Cabrera doesn’t get it all and appears to catch a stinger in his right hand in the process (as if he caught it on the end of the bat a little). The ball is a high drive that drives Michael Bourn all the way to the track. It appears Bourn has a bead on it until…he doesn’t. Clank, straight over the fence for a home run. One of the cheapest home runs you’ll ever see.

This is one that will live for the ages on the internets and on clip shows. The sheepish grins on the faces of both Cabrera and Bourn underlines the absuridity of the situation. Bourn is a sure-handed center fielder to boot, just not this time.

Enjoy your notoriety Michael Bourn. Just be glad you aren’t Jose Canseco – that guys a piece of shit who also had something weird happen in the outfield one time. But mostly he’s scum.

World Series - San Francisco Giants v Detroit Tigers - Game 4

Supposedly ladies love the long ball. But strikeouts are fascist. So it’s hard to figure out who’s happy and who’s not when it comes to the “strikeout or home run” state of the game today. Look at how crazy it’s gotten, thanks to Doug Niblock’s excellent work at High Heat Stats:

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New York Yankees v Detroit Tigers - Game Three

Some wise old lawyer once said “tough cases make bad law” and they were right. As I understand it, the clearer the better when trying to establish new precedents and regulations. Baseball statistics on the internet are not law. The do change the way we talk about and think about the game of baseball.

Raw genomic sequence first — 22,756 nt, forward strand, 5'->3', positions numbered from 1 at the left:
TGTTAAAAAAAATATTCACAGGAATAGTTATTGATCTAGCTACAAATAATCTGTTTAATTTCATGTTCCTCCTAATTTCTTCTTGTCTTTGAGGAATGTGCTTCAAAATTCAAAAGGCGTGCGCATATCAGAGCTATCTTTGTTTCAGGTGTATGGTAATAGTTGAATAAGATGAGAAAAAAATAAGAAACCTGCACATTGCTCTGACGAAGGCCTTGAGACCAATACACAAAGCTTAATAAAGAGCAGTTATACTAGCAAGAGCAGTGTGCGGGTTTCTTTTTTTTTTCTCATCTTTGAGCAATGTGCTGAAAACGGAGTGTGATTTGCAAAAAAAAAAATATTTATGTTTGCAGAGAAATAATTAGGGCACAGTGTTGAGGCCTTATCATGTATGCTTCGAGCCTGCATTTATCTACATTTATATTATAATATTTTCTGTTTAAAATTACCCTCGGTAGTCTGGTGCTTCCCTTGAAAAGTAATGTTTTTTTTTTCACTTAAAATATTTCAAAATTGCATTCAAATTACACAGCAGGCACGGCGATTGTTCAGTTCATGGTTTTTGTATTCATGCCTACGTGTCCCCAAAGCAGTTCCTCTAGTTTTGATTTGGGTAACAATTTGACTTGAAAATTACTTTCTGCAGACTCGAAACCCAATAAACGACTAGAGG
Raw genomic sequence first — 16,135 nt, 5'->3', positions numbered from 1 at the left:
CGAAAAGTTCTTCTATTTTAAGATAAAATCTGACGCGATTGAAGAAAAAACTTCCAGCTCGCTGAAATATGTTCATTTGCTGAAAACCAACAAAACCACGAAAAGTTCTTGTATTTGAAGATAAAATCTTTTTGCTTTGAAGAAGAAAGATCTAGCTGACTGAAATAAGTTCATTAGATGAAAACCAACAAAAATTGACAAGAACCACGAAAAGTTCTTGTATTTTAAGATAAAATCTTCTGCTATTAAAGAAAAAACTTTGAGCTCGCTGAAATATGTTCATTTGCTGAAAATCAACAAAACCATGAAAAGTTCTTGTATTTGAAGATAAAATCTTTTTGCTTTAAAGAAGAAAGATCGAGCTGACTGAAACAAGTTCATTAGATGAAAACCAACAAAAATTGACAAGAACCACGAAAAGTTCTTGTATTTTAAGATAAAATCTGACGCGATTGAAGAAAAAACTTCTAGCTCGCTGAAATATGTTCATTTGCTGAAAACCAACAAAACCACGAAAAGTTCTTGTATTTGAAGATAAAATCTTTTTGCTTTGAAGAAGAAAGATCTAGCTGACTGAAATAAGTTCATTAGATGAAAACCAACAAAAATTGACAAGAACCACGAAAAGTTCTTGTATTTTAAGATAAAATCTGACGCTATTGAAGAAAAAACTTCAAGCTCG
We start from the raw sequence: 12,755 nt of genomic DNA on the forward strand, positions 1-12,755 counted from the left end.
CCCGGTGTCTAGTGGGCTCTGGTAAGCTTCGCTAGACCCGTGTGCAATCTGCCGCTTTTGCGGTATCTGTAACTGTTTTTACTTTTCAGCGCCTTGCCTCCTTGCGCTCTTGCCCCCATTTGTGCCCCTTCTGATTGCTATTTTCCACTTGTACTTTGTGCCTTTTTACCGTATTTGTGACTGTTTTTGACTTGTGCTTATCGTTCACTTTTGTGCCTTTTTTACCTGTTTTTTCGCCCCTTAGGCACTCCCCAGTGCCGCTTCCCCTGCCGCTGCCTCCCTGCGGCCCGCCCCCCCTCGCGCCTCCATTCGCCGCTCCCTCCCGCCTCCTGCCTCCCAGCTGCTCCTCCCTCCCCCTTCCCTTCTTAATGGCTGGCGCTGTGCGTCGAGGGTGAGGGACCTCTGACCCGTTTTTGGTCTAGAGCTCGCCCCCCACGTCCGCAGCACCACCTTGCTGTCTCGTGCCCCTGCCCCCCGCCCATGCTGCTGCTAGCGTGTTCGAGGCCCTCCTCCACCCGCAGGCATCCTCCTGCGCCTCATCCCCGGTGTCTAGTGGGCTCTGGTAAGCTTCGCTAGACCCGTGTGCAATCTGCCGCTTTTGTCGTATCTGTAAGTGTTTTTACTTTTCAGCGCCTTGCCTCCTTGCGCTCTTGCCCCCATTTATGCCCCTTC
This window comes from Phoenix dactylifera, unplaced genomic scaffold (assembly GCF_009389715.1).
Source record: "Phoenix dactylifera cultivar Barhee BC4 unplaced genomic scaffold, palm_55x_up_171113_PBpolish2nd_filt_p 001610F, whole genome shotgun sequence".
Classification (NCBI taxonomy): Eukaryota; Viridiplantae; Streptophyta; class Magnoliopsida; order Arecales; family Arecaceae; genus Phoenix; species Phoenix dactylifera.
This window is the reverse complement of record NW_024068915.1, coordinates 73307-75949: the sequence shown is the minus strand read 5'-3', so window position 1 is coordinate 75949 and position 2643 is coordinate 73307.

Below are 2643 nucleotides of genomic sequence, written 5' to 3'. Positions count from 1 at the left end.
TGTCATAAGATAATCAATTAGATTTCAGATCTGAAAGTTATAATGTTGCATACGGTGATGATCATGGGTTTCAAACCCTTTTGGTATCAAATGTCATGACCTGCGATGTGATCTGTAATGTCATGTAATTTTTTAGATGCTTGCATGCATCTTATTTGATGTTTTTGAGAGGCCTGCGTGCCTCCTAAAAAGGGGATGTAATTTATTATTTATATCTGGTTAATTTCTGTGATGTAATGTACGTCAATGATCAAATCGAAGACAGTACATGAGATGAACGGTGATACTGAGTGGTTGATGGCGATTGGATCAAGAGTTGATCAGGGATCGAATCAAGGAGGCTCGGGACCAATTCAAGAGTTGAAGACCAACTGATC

The “we” in this case is fans, media, commenters, everyone. The proliferation of advanced statistics is nearly complete. It is not a matter of whether or not stats are “here to stay” in the greater sports conversation, it is the rate at which they adopted by the majority.

No matter how often we reference WAR or wOBA or whatever else, they are not yet consumed by the majority of sports fans. For this, we can point to any number of reasons. The most significant of which might simply be apathy. The “average fan” just doesn’t care to concern themselves with measures more complicated than those they learned by osmosis as a youth.

There remains a significant portion of the sporting population who does care about stats but remains reluctant to pick up the WAR mantle. They will come in time but, for now, remain skeptical.

You know this person – they condemn WAR as a “junk stat” and gleefully profess their own mathematical emancipation before worrying about the ERA of their favorite team’s fourth starter.

WAR is for them and it will find them, in time. But bringing more folks under the “advanced stats umbrella” requires throwing it widely and not full of holes.

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Sure, it’s just Spring Training and the wind is blowing out and the smaller ballpark makes the home run look that much more impressive, but damn if this Miguel Cabrera megajack off Phillies closer Jonathan Papelbon isn’t a sight to behold. High into the sunny sky, appearing to land just beyond [insert Central Florida landmark here.]